Cambridge, through the Faculty of Divinity, is one of a group of universities in Britain, Europe, the USA and Australia that are cooperating on a major scholarly enterprise in the field of Old Testament Studies. The Chairman of the Project is Prof. K. Spronk of the Protestant Theological University of the Netherlands, and the Secretary is Prof. Hugh Williamson of the University of Oxford. For information on other Universities involved, see the Websites of
Cambridge has for many years been a front-line centre of Old (and New) Testament study and it was host in 1995 to the Fifteenth Congress of the International Organization for the Study of the Old Testament. In recent years research projects in the Faculty of Divinity have led to the publication of four reference works by Cambridge University Press: Ancient Hebrew Inscriptions
by Prof. Davies (Supplement edition now published, 2004), and three volumes of Jewish Inscriptions from the Graeco-Roman period (Prof. William Horbury and Dr David Noy). Currently there is a growing interest in Cambridge in the relationship of Old and New Testament Theology to one another in the widest context of Christian theology as well as in Jewish biblical exegesis, and this can be expected to benefit from the work of the Hebrew Database Project and also lead to important publications in the future.
The aim is to store in a computerised form all the information that a scholar, translator, preacher or layperson could require about the meaning and interpretation of ancient Hebrew vocabulary. The data will be systematically arranged, evaluated by experts in the field, and encoded so as to make consultation and cross-referencing easy and maximally productive. Both the quantity of data included and the possibilities of comparison and cross-reference will go far beyond that which any standard Hebrew dictionary can offer; the contributions of modern linguistics and computer technology will be exploited to the full. Such information lies at the foundation of all good biblical scholarship, whether this takes the form of commentaries on the Bible, historical works or biblical theology.
The Faculty of Divinity is particularly interested in the study, in the context of this project, of theological terms like blessing, holiness and salvation, whose careful definition is essential if the meaning of the biblical writers is to be accurately represented. Given the fact that so much of the language and theology of the New Testament is modelled on those of the Old, a work of this kind will be of great benefit to New Testament interpretation as well.
Work Completed and in Progress
The Project has been directed in Cambridge by Professor Davies of the Faculty of Divinity, along with Professor Robert Gordon and Professor Geoffrey Khan of the Faculty of Oriental Studies (now Asian and Middle Eatern Studies). The current Director of the Cambrdge Centre is Dr James Aitken of the Faculty of Divinity. The initial work was on a series of entries for the database on the Hebrew words for weapons, road and path, blessing and cursing, salvation, and some of the Hebrew particles.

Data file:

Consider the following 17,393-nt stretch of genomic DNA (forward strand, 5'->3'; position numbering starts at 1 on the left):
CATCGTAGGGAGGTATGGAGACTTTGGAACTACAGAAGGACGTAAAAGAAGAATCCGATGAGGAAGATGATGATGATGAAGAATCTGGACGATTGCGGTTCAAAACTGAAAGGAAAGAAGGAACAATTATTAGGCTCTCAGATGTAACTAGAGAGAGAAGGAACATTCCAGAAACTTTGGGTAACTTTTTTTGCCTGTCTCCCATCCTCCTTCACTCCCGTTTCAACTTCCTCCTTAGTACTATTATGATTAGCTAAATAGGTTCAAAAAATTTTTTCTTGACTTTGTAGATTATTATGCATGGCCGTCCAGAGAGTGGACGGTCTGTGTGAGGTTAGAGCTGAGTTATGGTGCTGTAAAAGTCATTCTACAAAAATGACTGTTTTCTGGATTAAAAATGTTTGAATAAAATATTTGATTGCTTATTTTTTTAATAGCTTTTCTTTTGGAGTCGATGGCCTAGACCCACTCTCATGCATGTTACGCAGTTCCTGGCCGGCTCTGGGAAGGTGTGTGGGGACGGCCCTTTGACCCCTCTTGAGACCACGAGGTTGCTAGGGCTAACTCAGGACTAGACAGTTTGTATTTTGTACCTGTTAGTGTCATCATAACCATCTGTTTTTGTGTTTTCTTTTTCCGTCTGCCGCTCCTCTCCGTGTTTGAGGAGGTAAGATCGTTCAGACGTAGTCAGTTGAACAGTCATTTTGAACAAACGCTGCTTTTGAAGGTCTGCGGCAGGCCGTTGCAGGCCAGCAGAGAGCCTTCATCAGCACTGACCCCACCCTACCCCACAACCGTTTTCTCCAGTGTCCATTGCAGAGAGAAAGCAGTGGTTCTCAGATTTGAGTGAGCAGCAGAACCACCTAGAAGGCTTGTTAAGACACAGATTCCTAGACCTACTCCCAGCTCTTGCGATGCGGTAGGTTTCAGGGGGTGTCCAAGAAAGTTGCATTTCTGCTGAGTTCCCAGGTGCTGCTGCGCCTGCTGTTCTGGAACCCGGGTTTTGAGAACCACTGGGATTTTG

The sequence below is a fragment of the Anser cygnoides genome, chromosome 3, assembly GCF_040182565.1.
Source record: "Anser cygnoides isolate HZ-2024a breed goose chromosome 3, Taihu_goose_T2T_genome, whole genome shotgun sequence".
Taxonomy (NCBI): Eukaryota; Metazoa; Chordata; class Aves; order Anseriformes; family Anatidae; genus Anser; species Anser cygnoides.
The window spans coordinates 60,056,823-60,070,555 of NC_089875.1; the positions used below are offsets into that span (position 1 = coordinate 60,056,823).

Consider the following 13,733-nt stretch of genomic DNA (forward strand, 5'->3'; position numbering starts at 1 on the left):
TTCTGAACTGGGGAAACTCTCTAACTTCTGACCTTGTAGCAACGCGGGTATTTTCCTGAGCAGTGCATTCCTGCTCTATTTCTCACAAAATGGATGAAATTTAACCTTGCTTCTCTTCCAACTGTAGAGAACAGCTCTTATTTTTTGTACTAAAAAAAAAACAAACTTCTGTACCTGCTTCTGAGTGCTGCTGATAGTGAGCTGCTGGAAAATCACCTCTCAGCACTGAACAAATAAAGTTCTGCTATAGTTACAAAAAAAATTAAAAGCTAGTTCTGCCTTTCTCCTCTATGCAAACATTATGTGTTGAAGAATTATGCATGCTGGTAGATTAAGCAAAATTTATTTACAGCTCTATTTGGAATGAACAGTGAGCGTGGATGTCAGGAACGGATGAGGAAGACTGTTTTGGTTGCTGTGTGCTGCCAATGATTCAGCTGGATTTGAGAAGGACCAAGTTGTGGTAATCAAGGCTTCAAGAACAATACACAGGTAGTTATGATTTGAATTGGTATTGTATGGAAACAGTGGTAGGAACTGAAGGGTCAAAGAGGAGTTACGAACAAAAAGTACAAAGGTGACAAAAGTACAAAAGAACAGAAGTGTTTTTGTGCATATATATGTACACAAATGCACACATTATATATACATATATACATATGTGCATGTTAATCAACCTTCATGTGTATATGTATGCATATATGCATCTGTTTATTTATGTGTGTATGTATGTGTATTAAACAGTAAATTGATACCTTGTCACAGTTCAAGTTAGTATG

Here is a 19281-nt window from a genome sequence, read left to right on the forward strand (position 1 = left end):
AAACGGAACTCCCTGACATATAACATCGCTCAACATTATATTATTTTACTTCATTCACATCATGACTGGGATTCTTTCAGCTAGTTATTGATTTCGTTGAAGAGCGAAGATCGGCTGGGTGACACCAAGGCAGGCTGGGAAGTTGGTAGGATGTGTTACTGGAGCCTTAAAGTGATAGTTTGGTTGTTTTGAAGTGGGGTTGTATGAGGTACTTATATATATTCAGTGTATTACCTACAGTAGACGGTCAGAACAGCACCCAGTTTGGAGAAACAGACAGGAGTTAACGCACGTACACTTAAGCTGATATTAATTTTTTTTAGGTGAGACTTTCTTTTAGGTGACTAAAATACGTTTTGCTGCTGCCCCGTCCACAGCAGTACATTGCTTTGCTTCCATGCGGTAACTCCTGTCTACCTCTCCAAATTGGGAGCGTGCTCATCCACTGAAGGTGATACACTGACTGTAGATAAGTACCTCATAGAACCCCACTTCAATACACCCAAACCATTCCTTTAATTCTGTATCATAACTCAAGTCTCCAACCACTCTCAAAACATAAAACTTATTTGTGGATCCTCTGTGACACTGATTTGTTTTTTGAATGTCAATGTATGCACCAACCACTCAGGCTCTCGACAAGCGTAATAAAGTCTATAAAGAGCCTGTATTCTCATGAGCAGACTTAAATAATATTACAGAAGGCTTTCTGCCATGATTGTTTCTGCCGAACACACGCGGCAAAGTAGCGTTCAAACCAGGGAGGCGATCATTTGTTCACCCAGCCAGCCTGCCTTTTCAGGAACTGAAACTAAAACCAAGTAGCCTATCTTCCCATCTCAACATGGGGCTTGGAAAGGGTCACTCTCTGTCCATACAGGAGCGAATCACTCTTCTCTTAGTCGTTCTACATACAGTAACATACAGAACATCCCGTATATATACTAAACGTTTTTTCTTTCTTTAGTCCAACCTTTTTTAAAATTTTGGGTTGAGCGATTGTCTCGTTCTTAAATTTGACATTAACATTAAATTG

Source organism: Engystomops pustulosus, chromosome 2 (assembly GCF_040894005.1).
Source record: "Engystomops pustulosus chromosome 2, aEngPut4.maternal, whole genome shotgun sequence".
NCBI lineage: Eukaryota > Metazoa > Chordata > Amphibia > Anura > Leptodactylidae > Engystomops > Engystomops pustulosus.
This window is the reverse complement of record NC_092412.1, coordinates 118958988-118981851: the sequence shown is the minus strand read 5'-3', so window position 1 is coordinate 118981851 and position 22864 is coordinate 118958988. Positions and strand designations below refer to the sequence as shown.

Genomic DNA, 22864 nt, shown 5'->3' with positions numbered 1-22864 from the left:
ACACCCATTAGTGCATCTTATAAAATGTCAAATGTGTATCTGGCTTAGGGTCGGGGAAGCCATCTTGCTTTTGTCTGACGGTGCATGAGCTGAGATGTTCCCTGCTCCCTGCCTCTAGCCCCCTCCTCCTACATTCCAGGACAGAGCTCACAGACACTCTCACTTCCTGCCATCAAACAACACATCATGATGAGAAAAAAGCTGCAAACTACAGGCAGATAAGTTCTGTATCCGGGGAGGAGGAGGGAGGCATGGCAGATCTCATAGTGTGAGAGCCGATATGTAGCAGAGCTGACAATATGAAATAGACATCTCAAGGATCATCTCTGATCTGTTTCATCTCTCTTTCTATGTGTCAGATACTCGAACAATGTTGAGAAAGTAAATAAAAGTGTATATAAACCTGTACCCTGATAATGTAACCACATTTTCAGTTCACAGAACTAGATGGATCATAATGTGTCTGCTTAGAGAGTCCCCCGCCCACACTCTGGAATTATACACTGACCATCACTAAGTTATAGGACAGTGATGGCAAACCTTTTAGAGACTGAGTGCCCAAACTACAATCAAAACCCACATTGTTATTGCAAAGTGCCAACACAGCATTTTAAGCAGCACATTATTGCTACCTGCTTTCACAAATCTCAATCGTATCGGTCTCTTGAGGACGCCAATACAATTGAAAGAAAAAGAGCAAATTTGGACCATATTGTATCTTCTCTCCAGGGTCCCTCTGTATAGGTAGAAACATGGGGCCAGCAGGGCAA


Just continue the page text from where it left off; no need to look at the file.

Some of the semantic principles employed in the Project were published as a volume: T. Muraoka (ed.), Studies in Ancient Hebrew Semantics
(Abr-Nahrain Suppl. 4; Louvain: Peeters Press, 1995).
The following sample entries have been published in T. Muraoka (ed.), Semantics of Ancient Hebrew (Abr-Nahrain Suppl. 6; Louvain: Peeters Press, 1998):
- creation/creature by Dr. S. Bindi of Florence [translated by Dr. P.J. Williams, Cambridge];
- words for to curse and curse by Dr. J.K. Aitken of Cambridge;
- words for road, path etc. by Dr. J.K. Aitken of Cambridge;
- words for royal appurtenances by Dr. A. Salvesen of Oxford.
A study of a complete semantic field was published in 2007 by Dr. J.K. Aitken: The Semantics of Blessing and Cursing in Ancient Hebrew
Williams, Peter J., 'Difference between the roots mlt1 and plt1', Zeitschrift für die alttestamentliche Wissenschaft 114/3 (2002), 438-442.
The project has been in preparation for several years. A grant from the European Science Foundation enabled leading scholars from several different countries to hold a series of meetings to discuss the study of Hebrew and to make specific plans for the database. Dr Graham Davies, then Reader in Old Testament Studies at Cambridge, was Secretary of the Co-ordinating Committee throughout this period and played a major part in establishing the ground rules for the project.
In 1995 Cambridge was awarded £65,000 by the Leverhulme Trust to pay for a research worker for the first three years of the project, and since then funding has also been received from the Jerusalem Trust and the British Academy/Humanities Research Board.
Some of the work has now been published online: Word list.